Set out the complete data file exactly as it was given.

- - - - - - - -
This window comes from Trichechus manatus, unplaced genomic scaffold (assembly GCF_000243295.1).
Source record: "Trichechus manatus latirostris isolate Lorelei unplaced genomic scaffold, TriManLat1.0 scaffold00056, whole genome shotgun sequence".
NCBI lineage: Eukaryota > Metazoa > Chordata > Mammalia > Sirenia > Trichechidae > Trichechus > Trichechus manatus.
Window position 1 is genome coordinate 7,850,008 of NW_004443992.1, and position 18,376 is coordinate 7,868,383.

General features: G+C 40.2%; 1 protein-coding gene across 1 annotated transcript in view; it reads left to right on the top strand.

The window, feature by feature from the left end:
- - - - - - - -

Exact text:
This window comes from Trichechus manatus, unplaced genomic scaffold (assembly GCF_000243295.1).
Source record: "Trichechus manatus latirostris isolate Lorelei unplaced genomic scaffold, TriManLat1.0 scaffold00056, whole genome shotgun sequence".
NCBI lineage: Eukaryota > Metazoa > Chordata > Mammalia > Sirenia > Trichechidae > Trichechus > Trichechus manatus.
Window position 1 is genome coordinate 7,850,008 of NW_004443992.1, and position 18,376 is coordinate 7,868,383.

General features: G+C 40.2%; 1 protein-coding gene across 1 annotated transcript in view; it reads left to right on the top strand.

The window, feature by feature from the left end: